Contrary to popular opinion, the blues transcends structured musical form. Rather, it is a feeling that imbues, a deep and dark sense of despair that pervades. Regardless of the context, there was always something distinctly blue about the way Miles Davis approached every phrase. Similarly, while his music in no way relates to conventional blues form, Polish trumpeter Tomasz Stanko's work has a certain melancholy that gives it a distinctly blue feeling. All that just goes to show that, contrary to popular misconception, the essence of the blues is not unequivocally linked to the black experience.
On the other hand, pianist Jason Moran and his longstanding trio of bassist Tarus Mateen and drummer Nasheet Waits do come from the black experience. Yet as much as their playing has traditional precedents rooted in everything from New Orleans swagger to post bop, they are equally informed by neoclassical leanings and an impressionism that could only come through the study of European composers. So, when Moran chooses to do an album that is rooted in the blues, as Same Mother clearly is, the result is something different than one might expect. On the other hand, with the idiosyncratic Moran, that should come as no surprise.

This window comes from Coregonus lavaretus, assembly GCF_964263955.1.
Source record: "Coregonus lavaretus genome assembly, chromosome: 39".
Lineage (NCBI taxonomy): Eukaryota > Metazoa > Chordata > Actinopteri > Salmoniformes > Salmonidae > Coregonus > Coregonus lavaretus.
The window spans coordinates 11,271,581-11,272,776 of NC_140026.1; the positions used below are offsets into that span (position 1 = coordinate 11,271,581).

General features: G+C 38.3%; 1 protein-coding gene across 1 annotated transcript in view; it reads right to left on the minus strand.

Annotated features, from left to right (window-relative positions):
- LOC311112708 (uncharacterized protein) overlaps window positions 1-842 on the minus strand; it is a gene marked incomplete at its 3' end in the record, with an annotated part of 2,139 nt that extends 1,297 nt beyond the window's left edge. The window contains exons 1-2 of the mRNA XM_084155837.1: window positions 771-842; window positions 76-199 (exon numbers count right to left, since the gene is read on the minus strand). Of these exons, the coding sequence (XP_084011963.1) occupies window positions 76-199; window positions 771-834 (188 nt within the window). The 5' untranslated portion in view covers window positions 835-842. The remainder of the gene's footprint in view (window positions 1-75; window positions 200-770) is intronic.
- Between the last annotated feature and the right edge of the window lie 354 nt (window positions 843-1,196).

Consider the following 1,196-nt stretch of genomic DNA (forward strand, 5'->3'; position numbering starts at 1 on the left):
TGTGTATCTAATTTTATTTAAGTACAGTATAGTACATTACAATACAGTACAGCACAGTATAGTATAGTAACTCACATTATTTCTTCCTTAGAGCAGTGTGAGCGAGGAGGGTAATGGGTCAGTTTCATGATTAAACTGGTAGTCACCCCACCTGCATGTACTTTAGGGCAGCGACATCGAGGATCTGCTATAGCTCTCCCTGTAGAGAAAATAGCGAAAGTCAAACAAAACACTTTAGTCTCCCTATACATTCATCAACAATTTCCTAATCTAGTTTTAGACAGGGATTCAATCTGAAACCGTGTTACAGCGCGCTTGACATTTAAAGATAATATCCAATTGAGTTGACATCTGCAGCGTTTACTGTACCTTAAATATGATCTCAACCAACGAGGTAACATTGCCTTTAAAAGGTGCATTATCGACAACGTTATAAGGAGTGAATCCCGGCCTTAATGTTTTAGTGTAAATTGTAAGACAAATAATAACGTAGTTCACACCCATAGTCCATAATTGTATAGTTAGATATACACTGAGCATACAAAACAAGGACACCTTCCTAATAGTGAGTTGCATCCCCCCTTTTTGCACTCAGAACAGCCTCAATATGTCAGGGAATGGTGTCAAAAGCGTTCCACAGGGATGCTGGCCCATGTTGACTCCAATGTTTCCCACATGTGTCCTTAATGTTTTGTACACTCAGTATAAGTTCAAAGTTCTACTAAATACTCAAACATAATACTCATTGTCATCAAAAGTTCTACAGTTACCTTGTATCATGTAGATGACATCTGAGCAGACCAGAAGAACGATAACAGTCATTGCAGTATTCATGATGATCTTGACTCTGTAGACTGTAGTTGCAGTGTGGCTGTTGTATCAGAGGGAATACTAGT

There are moments where Moran and his trio, supplemented this time out by Marvin Sewell on acoustic and electric guitars, delve deeply into more traditional form. "I'll Play the Blues for You"? may begin like something out of a barrelhouse, but within sixty seconds Moran's quirky and off-kilter style starts to take things away from the norm. And by the second minute, Mateen and Waits, while maintaining some semblance of groove, are also beginning to liberally interject more oblique ideas. By minute four, while they loosely adhere to form, there's a stronger element of chaos interspersed with quieter moments of normalcy. When thinking of the blues, Moran and the group clearly have a different concept.
Moran finds blues in the most unlikely of places. By interpreting Prokofiev's "Field of the Dead"? from Eisenstein's Alexander Nevsky , where a woman is walking through the remains of a battlefield looking for two friends, Moran extends the concept of tragedy and suffering beyond the black experience and into a broader cosmopolitanism, even while Sewell's acoustic slide guitar roots the chaotic proceedings, dwelling for occasional moments in a strange lyricism, in the Mississippi Delta.
Moran's own "Restin'"? seems to come from the same barren Texas landscape as Ry Cooder's soundtrack to the Wim Wenders film Paris, Texas. A similar sense of desolation suffuses this piece as the group aims more for ambience than musical statement.
Same Mother works because it presents a different view of a long-revered tradition. Mind you, that's a description that could easily apply to Moran's entire career thus far. Still on the young side of thirty, Moran has assimilated influences as diverse as Jaki Byard and hip hop into a distinctly personal vernacular, with Same Mother merely adding another voice to the mix.
Visit Jason Moran on the web.
Gangsterism on the Rise; Jump Up; Aubade; G Suit Saltation; I'll Play the Blues for You; Fire Waltz; Field of the Dead; Restin'; The Field; Gangsterism on the Set.